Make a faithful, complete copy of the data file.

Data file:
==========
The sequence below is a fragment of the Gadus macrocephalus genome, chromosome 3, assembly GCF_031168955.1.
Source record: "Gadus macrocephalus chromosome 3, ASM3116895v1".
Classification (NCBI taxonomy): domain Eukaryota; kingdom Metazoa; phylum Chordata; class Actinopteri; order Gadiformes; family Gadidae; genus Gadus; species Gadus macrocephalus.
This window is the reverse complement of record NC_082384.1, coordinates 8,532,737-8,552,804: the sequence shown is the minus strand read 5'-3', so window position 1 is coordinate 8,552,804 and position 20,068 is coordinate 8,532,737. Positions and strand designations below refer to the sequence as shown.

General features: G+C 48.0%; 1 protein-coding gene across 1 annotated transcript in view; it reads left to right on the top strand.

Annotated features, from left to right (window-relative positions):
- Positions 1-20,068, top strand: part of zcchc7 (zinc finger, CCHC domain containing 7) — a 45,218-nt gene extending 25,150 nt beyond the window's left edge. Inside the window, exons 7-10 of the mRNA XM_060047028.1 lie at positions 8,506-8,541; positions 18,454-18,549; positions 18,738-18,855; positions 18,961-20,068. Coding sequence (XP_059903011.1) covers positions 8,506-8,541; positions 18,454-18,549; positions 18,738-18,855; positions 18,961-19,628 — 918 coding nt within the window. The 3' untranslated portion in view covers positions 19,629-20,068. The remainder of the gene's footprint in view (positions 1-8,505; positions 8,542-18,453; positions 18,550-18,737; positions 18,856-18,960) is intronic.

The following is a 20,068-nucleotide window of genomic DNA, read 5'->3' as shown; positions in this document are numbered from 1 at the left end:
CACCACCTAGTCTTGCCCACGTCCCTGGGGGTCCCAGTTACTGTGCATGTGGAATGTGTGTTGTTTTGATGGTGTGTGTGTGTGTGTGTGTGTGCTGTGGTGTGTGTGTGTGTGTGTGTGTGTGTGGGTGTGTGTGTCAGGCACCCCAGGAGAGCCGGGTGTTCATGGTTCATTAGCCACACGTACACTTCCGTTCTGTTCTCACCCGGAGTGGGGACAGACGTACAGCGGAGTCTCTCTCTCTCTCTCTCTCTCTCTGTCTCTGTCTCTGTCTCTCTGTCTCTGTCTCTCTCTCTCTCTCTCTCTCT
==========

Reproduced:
The sequence below is a fragment of the Gadus macrocephalus genome, chromosome 3, assembly GCF_031168955.1.
Source record: "Gadus macrocephalus chromosome 3, ASM3116895v1".
Classification (NCBI taxonomy): domain Eukaryota; kingdom Metazoa; phylum Chordata; class Actinopteri; order Gadiformes; family Gadidae; genus Gadus; species Gadus macrocephalus.
This window is the reverse complement of record NC_082384.1, coordinates 8,532,737-8,552,804: the sequence shown is the minus strand read 5'-3', so window position 1 is coordinate 8,552,804 and position 20,068 is coordinate 8,532,737. Positions and strand designations below refer to the sequence as shown.

General features: G+C 48.0%; 1 protein-coding gene across 1 annotated transcript in view; it reads left to right on the top strand.

Annotated features, from left to right (window-relative positions):
- Positions 1-20,068, top strand: part of zcchc7 (zinc finger, CCHC domain containing 7) — a 45,218-nt gene extending 25,150 nt beyond the window's left edge. Inside the window, exons 7-10 of the mRNA XM_060047028.1 lie at positions 8,506-8,541; positions 18,454-18,549; positions 18,738-18,855; positions 18,961-20,068. Coding sequence (XP_059903011.1) covers positions 8,506-8,541; positions 18,454-18,549; positions 18,738-18,855; positions 18,961-19,628 — 918 coding nt within the window. The 3' untranslated portion in view covers positions 19,629-20,068. The remainder of the gene's footprint in view (positions 1-8,505; positions 8,542-18,453; positions 18,550-18,737; positions 18,856-18,960) is intronic.

The following is a 20,068-nucleotide window of genomic DNA, read 5'->3' as shown; positions in this document are numbered from 1 at the left end:
CACCACCTAGTCTTGCCCACGTCCCTGGGGGTCCCAGTTACTGTGCATGTGGAATGTGTGTTGTTTTGATGGTGTGTGTGTGTGTGTGTGTGTGCTGTGGTGTGTGTGTGTGTGTGTGTGTGTGTGGGTGTGTGTGTCAGGCACCCCAGGAGAGCCGGGTGTTCATGGTTCATTAGCCACACGTACACTTCCGTTCTGTTCTCACCCGGAGTGGGGACAGACGTACAGCGGAGTCTCTCTCTCTCTCTCTCTCTCTCTGTCTCTGTCTCTGTCTCTCTGTCTCTGTCTCTCTCTCTCTCTCTCTCTCT